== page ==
" The Spilornis Elgini frequents swampy grounds, particularly where there are abundance of trees; here they feed on Frogs, Reptiles and Fish, the two former being their principal food. I have never seen more than one, or occasionally two together; on being disturbed they fly up at once into a tree, and remain so stationary amongst the branches and foliage, that notwithstanding being a large-sized bird they are difficult to discover. I have never seen them, on Pass, Chatham or Viper island, but constantly on all other parts of the settlement, particularly in the vicinity of Phoenix Bay, nor have I ever seen this species soaring in the air, which I have on some few occasions seen the Indian S. Cheela doing."
In uniting Spilogaster, Elgini, and Bacha, I am merely following the best authority on these points, I mean of course Mr. Gurney; knowing the bird only by the specimens in the Asiatic Society's and Col. Tytler's museums, I am not competent to form any independent opinion. Mr. Blyth had the following remarks on this species in the Ibis : - :
"S. Spilogaster, nobis (J. A. S. B. XXI. p. 353.) Haematornis Elgini, Tytler (J. A. S. B. XXXIL. p. 87,) from the Andaman Islands, where it occurs together with the preceding; also H. Bacha of Colonel Sykes's list of the birds of the Dukhun (P. Z. S. 1832, p. 79,) as identified from a specimen in the India Museum presented by Colonel Sykes, being doubtless that referred to (loc. cit.). This well-marked race inhabits the Indian peninsula and Ceylon, and also the Andamans, from which last named locality a fine pair are now living in the Zoological Gardens. It is a smaller bird and not so handsome as S. Cheela, with less developed crest and much less of black upon the crown, the tail markings quite different, having the black subterminal band conspicuously much less broad. Some individuals may very probably show considerable similarity to the Malayan & Bacha, which would account for Professor Schlegel identifying a Cinghalese specimen with the Malayan bird; still the tail bands should be differently placed." On this the edition had the following note - :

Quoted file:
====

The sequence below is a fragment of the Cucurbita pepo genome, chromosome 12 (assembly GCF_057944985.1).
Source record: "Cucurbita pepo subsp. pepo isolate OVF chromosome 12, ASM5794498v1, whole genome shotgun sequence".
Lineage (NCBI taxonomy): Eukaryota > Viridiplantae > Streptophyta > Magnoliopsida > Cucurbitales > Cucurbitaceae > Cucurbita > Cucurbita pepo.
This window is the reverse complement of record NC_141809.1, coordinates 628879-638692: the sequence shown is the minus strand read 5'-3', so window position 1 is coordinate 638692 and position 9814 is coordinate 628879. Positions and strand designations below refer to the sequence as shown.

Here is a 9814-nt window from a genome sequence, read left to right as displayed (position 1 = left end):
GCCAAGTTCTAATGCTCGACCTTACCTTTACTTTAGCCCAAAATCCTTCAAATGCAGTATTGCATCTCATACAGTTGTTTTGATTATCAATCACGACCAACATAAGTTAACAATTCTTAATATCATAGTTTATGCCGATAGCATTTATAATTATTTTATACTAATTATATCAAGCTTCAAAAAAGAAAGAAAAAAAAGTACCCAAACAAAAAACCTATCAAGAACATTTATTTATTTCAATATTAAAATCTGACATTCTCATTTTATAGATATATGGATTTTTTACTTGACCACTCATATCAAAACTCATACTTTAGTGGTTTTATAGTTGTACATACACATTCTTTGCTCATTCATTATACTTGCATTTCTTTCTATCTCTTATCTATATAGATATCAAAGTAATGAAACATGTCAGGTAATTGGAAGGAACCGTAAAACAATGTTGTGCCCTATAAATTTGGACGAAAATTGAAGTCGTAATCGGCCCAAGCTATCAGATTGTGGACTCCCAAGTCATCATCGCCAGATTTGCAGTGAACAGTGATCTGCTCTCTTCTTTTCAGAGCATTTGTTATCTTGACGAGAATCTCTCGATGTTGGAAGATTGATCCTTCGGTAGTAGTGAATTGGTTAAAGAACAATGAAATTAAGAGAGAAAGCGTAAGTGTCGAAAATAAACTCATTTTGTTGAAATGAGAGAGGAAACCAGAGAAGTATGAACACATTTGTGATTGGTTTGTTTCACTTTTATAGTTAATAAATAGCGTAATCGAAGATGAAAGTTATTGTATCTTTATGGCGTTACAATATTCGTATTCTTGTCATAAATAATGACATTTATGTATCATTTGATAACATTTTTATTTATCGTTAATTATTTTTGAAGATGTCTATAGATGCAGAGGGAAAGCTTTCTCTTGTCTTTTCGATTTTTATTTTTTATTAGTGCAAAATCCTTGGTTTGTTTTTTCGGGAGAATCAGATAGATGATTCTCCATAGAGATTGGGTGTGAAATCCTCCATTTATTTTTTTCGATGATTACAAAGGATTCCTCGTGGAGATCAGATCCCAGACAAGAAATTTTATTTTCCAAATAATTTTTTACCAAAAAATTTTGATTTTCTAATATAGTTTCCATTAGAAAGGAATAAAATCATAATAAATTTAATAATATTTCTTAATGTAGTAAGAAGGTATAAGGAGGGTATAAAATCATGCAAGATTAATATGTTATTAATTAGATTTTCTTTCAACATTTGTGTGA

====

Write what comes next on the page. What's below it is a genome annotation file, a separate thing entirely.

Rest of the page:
" We learn from Mr. Gurney that he has never seen an Indian example of this bird, but that specimens from Ceylon and the Andamans appear to be absolutely identical with S Bacha, (Falco Bido, Horsf.) from Java, Sumatra, Borneo, and Singapoor."
Two specimens of the Andaman bird were sent by Colonel Tytler, when he was Governor of the settlement, to Calcutta, for the Zoological Society, which birds seem somehow to have been presented to the Society in Mr. Grote's name; in regard to these, Blyth tells us in the Ibis for 1868 - :
" The live birds sent to the Zoological Gardens by Mr. Grote belong not to this species, as stated, but to the next H. Elgini, which Mr. Gurney considers to be identical with H. Bacha of the Malay countries, described by me, from Ceylon, as H. Spilogaster (Cf. Ibis, 1866, pp. 242, 243)."
For the present we may, therefore, safely assume the identity of the Ceylonese, Andaman, Malayan &c, forms.
As the head quarters of the Circaeti are to the west, so those of. Spilornis are to the east. The Indo-Chinese region, besides S. Cheela and Bacha, includes three other species, S. Holospilus, Vigors, from the Philippines and South China, S. Rufipectus, Gould, from Celebes, and S. Salaensis, Schlegel, from the Sala Island, which latter species, however, Wallace considers to be " hardly more than a slight local modification," though where exactly distinct species begin, and local modifications end, is more than I pretend to know.